Mike Muuss (mike@BRL.ARPA)
Mon, 7 Apr 86 20:03:10 EST
Mike Padlipsky asked why I thought Level 6 was the right place to implement
encryption, and even though my answer is sketchy, I figured I'd share it
It seems to me that code translation, e2e encryption, and some sort of
standard data compression ought to be available as "protocol family"
services to *any* application, just for the asking. At the right point in
the dialog (perhaps before the first data byte, perhaps after some initial
exchange), the user program should make some kind of call to the next lower
level interface and say "please begin encrypting with a key of XXX".
The exact implementation point of e2e encryption isn't REALLY important
though, as long as a good place for it in the protocol suite exists, and
most everybody can be made to agree to do it there. It could be provided by
a library function, or as direct code within each application, or as an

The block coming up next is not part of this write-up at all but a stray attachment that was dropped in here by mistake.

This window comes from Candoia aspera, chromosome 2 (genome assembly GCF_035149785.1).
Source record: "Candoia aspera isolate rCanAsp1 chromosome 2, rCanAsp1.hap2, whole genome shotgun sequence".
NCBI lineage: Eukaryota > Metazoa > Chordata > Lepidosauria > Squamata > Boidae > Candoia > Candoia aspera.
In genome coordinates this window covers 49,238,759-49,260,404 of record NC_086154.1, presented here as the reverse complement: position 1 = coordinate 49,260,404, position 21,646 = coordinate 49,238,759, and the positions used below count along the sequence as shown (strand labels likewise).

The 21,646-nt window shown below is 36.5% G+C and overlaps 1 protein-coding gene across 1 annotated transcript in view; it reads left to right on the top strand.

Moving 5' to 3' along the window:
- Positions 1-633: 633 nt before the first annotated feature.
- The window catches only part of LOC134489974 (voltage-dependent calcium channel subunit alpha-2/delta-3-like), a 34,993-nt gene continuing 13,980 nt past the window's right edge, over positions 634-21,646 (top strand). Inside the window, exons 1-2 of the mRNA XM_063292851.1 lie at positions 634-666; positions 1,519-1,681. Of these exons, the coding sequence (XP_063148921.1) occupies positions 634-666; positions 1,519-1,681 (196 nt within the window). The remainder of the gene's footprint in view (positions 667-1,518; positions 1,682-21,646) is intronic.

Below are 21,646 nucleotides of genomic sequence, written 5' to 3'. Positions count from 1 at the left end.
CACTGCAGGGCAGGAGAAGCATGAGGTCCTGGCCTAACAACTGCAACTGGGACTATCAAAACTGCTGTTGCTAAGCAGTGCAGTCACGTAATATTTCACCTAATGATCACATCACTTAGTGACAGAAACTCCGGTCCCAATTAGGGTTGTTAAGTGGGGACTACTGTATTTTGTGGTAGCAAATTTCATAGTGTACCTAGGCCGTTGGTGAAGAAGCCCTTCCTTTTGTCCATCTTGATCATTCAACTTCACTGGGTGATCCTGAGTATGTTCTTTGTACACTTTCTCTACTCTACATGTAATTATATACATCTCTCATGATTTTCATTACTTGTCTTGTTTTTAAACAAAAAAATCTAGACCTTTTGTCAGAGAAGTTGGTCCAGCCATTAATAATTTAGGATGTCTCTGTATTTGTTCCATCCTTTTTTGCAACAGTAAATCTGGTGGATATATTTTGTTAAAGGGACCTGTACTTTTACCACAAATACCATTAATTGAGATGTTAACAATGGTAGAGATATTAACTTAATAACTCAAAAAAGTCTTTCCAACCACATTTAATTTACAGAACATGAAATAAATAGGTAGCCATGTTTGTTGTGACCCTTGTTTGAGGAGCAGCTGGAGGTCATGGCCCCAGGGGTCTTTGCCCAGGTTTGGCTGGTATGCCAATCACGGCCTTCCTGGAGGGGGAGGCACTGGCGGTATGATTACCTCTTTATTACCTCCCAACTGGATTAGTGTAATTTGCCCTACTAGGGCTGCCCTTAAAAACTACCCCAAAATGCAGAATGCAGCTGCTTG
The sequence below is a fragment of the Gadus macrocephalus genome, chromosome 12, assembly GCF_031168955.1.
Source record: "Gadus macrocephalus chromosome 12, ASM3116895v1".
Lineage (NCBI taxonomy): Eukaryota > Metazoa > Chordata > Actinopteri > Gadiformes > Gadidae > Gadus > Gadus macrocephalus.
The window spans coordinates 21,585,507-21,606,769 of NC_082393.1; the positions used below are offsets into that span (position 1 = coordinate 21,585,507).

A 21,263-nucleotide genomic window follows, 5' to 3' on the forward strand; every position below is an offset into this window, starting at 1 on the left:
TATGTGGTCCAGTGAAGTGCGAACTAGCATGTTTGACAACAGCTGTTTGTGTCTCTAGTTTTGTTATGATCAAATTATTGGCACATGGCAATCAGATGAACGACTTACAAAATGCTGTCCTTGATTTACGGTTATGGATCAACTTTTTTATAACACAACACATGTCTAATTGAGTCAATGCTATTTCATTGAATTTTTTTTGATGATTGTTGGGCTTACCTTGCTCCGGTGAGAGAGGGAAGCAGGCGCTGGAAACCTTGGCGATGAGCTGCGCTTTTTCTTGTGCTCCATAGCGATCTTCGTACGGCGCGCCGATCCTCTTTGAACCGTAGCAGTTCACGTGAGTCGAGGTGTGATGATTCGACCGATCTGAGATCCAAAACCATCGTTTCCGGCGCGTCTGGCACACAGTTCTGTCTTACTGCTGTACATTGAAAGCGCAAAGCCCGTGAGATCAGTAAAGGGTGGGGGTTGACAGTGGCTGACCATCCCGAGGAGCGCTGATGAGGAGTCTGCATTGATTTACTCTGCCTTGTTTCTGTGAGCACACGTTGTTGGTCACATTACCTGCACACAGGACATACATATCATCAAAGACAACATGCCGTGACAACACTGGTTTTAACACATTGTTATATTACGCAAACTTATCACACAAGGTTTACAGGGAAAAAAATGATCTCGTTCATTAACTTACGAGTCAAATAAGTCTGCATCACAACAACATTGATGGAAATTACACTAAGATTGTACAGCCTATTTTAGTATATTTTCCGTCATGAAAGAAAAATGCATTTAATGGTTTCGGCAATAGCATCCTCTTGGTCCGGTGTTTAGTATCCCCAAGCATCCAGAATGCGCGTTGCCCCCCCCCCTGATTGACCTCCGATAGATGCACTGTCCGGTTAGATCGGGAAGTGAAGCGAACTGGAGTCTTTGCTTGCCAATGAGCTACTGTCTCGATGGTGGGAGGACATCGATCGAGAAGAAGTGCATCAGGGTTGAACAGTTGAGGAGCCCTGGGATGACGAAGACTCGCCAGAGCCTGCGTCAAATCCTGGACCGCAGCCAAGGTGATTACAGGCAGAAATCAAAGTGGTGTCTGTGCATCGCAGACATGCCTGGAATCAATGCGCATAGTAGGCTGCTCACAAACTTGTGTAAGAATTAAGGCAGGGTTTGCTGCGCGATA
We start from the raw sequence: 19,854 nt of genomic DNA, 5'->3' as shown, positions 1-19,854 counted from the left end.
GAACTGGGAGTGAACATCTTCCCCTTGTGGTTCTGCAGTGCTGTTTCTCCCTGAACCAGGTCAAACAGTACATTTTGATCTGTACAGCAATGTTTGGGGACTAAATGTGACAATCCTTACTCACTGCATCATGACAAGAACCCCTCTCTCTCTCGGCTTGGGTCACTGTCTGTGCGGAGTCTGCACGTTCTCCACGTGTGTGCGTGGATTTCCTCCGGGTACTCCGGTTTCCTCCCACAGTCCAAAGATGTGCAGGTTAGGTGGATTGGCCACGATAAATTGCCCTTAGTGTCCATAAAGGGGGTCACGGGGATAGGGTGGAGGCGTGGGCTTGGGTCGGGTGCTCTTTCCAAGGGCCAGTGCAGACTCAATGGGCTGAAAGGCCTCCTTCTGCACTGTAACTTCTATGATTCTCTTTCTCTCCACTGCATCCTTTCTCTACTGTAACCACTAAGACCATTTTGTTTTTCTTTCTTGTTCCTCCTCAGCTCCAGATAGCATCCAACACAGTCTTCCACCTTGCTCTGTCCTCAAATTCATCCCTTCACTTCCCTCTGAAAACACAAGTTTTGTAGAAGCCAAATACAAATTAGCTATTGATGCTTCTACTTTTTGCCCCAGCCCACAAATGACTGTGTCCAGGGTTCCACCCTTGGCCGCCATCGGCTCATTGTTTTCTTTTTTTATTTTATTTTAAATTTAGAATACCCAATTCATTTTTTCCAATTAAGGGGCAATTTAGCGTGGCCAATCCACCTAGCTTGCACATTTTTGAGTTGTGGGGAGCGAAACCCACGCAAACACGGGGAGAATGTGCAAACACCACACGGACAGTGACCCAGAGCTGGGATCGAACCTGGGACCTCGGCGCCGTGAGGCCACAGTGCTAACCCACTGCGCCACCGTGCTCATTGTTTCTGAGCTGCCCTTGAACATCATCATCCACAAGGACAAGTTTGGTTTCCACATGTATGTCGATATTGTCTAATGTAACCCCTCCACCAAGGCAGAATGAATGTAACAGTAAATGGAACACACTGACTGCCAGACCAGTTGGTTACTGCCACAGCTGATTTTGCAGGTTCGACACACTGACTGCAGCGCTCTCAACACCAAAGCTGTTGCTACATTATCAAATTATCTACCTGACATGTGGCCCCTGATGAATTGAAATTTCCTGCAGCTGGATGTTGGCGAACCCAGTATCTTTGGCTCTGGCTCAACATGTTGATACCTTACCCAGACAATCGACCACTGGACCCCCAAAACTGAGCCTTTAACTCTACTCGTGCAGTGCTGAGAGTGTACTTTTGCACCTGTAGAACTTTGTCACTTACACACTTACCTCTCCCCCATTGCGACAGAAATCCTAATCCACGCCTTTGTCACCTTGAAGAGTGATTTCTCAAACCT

operating system capability, I dont really care, but I feel that some basic
level of encryption should be available as a primitive capability.
It would be nice, for example, to consider an extention to the SMTP protocol
to go something like:
220 brl-sem Server SMTP (Complaints/bugs to: firstname.lastname@example.org)
250 encryption with our common key being enabled.
MAIL FROM:<MAIL FROM:<mike@brl-sem>
and thus have both the address and data portion encrypted (as an option).
TELNET IAC-DO-ENCRYPT etc etc might also be nice.
Government sites handling what used to be called "For Official Use Only
(FOUO)" data and researchers with unpublished data to exchange would
be the most likely candidates to desire this type of capability.
The key management issues would be a drag. Host-pair, Group-pair, User-pair
basis, or what? How to update? What to do when the keys don't match?
Handling the user interface issues would also take thought and work, but
encryption is something that WOULD be useful to have.
How this fits together with Multi-Level Secure hosts interfacing to
BLACKER isn't clear either. The simple answer is: "not at all -- BLACKER
is different", yet having BLACKERs protecting gateways to LANs *still*
does not handle the complete end-to-end requirement. BLACKERs
protecting hosts would. I need to think about this more.
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